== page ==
And this too is nothing new—it was a Democratic president, Lyndon Johnson (whose reputation is also now being "rehabilitated"), who sent in the army when Black people in Detroit rose up in resistance to the ways they were treated.

The Democrats, you see, do not want any protest that they don't entirely control—and sometimes they don't even want that! When the clubs come down, when the prison door clangs, when the police put people on the streets... then "we're all in this together" is nowhere to be found. At that point, there is no "we." It is them, the Democrats, enforcing the dictates of the system against the masses.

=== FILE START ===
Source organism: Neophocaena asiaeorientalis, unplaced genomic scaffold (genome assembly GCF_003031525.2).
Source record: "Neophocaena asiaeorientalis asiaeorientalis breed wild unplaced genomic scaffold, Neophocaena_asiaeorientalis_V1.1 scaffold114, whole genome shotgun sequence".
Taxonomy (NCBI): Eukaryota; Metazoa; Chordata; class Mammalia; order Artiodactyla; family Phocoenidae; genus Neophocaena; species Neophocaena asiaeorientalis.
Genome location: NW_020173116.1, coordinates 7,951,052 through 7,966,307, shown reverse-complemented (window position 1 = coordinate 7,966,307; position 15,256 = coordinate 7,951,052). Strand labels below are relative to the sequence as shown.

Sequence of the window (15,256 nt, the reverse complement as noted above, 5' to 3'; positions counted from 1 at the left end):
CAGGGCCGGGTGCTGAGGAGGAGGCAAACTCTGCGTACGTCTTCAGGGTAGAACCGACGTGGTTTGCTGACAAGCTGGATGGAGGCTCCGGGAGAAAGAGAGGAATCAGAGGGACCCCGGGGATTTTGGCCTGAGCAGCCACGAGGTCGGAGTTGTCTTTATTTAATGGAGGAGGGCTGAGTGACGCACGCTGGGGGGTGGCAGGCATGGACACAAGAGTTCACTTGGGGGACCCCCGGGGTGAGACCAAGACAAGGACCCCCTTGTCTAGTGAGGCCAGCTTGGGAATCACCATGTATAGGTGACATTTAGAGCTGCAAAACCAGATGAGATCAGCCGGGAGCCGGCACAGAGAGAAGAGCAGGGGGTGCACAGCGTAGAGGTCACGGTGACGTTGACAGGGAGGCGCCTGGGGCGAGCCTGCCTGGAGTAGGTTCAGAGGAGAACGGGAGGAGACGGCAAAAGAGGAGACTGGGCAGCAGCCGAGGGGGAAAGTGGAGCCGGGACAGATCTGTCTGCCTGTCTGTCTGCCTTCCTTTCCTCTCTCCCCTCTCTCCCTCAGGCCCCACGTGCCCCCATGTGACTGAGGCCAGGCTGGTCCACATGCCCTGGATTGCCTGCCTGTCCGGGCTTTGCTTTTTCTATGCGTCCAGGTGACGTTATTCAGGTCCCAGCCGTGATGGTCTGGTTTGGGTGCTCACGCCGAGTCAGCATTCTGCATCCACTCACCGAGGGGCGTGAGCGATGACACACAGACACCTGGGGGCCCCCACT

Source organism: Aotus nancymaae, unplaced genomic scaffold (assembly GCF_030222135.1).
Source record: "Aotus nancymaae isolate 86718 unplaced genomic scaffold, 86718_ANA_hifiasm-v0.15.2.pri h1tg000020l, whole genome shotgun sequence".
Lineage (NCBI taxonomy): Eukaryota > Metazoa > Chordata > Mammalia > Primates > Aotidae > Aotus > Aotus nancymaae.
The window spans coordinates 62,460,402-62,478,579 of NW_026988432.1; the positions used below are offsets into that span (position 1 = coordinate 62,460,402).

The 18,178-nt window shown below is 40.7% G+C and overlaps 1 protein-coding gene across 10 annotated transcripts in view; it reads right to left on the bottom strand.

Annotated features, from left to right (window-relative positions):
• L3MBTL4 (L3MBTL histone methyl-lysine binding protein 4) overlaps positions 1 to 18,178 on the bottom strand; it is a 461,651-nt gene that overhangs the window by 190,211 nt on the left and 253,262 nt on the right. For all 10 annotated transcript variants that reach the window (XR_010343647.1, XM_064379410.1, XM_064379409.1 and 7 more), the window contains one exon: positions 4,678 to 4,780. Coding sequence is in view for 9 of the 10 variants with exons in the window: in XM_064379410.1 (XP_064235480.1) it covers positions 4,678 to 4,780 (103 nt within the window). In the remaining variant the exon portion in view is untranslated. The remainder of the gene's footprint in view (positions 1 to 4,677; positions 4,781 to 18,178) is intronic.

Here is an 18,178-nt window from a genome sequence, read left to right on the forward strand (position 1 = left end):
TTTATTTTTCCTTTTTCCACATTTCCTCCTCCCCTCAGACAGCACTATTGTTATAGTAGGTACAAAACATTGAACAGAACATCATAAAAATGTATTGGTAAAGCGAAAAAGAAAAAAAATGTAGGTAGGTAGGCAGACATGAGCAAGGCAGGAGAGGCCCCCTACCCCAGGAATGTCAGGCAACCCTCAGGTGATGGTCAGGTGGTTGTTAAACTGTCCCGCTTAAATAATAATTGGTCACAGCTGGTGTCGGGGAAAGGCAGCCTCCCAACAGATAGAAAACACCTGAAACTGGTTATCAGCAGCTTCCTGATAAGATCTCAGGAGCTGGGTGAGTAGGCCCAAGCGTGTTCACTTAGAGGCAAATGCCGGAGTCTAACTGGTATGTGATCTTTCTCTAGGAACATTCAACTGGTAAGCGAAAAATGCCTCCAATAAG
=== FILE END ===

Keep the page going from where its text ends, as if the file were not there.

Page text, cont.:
Why do the Democrats say "we're all in this together"? They want the very people who are held down and oppressed by this system to feel like they have a stake in oppressing others, all around the world—and in NOT fighting against the oppressors. They want the people they routinely oppress to identify with them—and not with other oppressed people. And then of course when the hammer comes down on the very people who have been led to believe that the Democrats care about them, people feel confused, leaderless and unable to resist. But most damaging of all—they feel as if it is legitimate, because after all there are two parties with two clearly defined different philosophies, and if the Democrats "didn't do right," well, the people just have to hope for better next time (or blame themselves for not getting behind the Democrats enough).